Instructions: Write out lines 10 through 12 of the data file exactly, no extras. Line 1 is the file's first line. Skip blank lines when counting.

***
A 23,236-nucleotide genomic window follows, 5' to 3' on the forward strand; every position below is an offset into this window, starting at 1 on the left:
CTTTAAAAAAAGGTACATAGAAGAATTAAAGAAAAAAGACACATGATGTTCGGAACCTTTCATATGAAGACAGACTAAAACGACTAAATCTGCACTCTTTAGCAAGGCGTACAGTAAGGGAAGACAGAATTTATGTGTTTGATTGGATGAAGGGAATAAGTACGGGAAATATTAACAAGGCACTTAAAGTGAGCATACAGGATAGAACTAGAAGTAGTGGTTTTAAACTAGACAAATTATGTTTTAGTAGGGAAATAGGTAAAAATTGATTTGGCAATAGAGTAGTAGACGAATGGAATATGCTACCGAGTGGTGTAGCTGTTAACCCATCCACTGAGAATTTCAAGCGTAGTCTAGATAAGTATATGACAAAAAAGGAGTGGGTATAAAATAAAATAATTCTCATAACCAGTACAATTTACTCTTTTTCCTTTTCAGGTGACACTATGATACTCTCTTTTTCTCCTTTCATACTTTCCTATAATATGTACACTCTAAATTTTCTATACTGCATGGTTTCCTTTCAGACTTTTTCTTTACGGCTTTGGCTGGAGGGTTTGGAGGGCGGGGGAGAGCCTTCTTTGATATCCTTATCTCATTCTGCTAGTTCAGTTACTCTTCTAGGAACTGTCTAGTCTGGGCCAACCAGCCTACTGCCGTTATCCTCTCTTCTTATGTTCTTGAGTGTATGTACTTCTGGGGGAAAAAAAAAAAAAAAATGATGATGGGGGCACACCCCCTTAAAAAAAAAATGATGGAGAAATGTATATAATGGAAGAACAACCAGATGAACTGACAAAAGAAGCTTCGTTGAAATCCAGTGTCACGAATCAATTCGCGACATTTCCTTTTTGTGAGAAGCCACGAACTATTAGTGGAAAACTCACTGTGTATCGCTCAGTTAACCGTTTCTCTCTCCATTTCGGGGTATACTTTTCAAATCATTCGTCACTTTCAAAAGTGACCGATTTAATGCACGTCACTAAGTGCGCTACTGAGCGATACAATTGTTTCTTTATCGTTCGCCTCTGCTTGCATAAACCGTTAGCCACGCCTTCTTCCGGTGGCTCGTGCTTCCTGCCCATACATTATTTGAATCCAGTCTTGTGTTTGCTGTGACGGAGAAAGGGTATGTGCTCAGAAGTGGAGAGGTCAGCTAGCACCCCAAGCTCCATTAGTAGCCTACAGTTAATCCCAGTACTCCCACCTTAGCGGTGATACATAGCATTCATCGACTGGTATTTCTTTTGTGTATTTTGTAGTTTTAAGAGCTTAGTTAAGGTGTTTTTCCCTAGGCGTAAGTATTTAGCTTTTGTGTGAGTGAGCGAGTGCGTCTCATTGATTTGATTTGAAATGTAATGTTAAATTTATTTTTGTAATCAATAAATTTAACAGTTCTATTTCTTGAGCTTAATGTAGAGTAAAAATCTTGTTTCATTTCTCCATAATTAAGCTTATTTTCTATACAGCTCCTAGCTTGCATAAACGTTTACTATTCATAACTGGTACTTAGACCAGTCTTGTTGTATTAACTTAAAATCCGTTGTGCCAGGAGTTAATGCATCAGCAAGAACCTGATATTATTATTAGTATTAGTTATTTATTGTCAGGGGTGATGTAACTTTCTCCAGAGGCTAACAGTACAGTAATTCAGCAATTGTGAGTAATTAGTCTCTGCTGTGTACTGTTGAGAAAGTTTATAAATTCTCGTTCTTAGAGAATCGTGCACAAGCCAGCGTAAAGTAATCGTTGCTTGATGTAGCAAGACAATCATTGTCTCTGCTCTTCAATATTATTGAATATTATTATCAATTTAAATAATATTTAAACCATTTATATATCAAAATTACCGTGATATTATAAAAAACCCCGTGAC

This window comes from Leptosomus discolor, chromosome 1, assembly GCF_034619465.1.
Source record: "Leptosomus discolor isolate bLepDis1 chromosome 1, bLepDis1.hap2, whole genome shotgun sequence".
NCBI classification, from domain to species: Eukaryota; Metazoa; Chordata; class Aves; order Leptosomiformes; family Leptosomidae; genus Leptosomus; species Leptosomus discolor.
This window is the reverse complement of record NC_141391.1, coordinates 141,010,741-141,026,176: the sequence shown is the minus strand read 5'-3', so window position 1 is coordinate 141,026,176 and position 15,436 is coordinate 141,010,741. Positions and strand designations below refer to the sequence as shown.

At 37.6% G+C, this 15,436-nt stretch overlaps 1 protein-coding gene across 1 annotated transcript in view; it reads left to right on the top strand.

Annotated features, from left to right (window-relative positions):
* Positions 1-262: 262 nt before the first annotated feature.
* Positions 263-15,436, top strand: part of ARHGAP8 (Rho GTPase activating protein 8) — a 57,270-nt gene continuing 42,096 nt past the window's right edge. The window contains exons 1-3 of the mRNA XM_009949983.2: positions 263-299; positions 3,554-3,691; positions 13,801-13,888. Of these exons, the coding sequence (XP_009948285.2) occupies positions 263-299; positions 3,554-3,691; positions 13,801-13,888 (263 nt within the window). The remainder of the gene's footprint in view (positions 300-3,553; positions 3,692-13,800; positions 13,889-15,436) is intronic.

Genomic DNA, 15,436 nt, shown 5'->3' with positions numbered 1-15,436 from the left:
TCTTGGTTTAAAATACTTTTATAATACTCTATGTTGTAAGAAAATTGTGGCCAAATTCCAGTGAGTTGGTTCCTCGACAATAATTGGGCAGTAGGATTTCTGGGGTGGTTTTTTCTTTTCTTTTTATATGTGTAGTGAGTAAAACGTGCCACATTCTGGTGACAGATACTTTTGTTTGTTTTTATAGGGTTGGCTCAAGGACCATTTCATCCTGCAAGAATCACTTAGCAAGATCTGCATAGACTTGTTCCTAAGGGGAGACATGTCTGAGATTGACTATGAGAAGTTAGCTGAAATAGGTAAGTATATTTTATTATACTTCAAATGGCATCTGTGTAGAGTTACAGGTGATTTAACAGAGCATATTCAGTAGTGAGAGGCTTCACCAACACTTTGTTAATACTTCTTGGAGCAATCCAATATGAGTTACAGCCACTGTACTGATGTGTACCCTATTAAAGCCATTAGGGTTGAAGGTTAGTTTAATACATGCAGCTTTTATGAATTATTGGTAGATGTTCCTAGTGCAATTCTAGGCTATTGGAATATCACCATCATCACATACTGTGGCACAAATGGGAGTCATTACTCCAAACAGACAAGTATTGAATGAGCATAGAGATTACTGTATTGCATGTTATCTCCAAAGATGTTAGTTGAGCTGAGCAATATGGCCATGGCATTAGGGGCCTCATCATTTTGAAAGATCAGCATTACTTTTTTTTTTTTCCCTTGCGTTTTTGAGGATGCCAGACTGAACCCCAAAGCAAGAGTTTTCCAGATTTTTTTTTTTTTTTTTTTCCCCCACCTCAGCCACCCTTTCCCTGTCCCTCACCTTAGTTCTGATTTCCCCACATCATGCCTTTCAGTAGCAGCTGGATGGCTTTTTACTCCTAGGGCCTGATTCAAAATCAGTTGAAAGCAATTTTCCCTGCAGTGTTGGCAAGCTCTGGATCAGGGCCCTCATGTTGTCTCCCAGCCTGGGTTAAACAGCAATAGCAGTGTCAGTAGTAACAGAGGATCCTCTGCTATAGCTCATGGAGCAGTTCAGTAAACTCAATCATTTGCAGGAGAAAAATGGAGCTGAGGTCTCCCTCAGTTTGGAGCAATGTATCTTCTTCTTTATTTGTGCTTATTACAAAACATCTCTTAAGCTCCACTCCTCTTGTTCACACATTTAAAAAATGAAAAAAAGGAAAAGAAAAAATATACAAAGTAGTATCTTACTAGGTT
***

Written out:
* Positions 263-15,436, top strand: part of ARHGAP8 (Rho GTPase activating protein 8) — a 57,270-nt gene continuing 42,096 nt past the window's right edge. The window contains exons 1-3 of the mRNA XM_009949983.2: positions 263-299; positions 3,554-3,691; positions 13,801-13,888. Of these exons, the coding sequence (XP_009948285.2) occupies positions 263-299; positions 3,554-3,691; positions 13,801-13,888 (263 nt within the window). The remainder of the gene's footprint in view (positions 300-3,553; positions 3,692-13,800; positions 13,889-15,436) is intronic.

Genomic DNA, 15,436 nt, shown 5'->3' with positions numbered 1-15,436 from the left:
TCTTGGTTTAAAATACTTTTATAATACTCTATGTTGTAAGAAAATTGTGGCCAAATTCCAGTGAGTTGGTTCCTCGACAATAATTGGGCAGTAGGATTTCTGGGGTGGTTTTTTCTTTTCTTTTTATATGTGTAGTGAGTAAAACGTGCCACATTCTGGTGACAGATACTTTTGTTTGTTTTTATAGGGTTGGCTCAAGGACCATTTCATCCTGCAAGAATCACTTAGCAAGATCTGCATAGACTTGTTCCTAAGGGGAGACATGTCTGAGATTGACTATGAGAAGTTAGCTGAAATAGGTAAGTATATTTTATTATACTTCAAATGGCATCTGTGTAGAGTTACAGGTGATTTAACAGAGCATATTCAGTAGTGAGAGGCTTCACCAACACTTTGTTAATACTTCTTGGAGCAATCCAATATGAGTTACAGCCACTGTACTGATGTGTACCCTATTAAAGCCATTAGGGTTGAAGGTTAGTTTAATACATGCAGCTTTTATGAATTATTGGTAGATGTTCCTAGTGCAATTCTAGGCTATTGGAATATCACCATCATCACATACTGTGGCACAAATGGGAGTCATTACTCCAAACAGACAAGTATTGAATGAGCATAGAGATTACTGTATTGCATGTTATCTCCAAAGATGTTAGTTGAGCTGAGCAATATGGCCATGGCATTAGGGGCCTCATCATTTTGAAAGATCAGCATTACTTTTTTTTTTTTCCCTTGCGTTTTTGAGGATGCCAGACTGAACCCCAAAGCAAGAGTTTTCCAGATTTTTTTTTTTTTTTTTTTCCCCCACCTCAGCCACCCTTTCCCTGTCCCTCACCTTAGTTCTGATTTCCCCACATCATGCCTTTCAGTAGCAGCTGGATGGCTTTTTACTCCTAGGGCCTGATTCAAAATCAGTTGAAAGCAATTTTCCCTGCAGTGTTGGCAAGCTCTGGATCAGGGCCCTCATGTTGTCTCCCAGCCTGGGTTAAACAGCAATAGCAGTGTCAGTAGTAACAGAGGATCCTCTGCTATAGCTCATGGAGCAGTTCAGTAAACTCAATCATTTGCAGGAGAAAAATGGAGCTGAGGTCTCCCTCAGTTTGGAGCAATGTATCTTCTTCTTTATTTGTGCTTATTACAAAACATCTCTTAAGCTCCACTCCTCTTGTTCACACATTTAAAAAATGAAAAAAAGGAAAAGAAAAAATATACAAAGTAGTATCTTACTAGGTT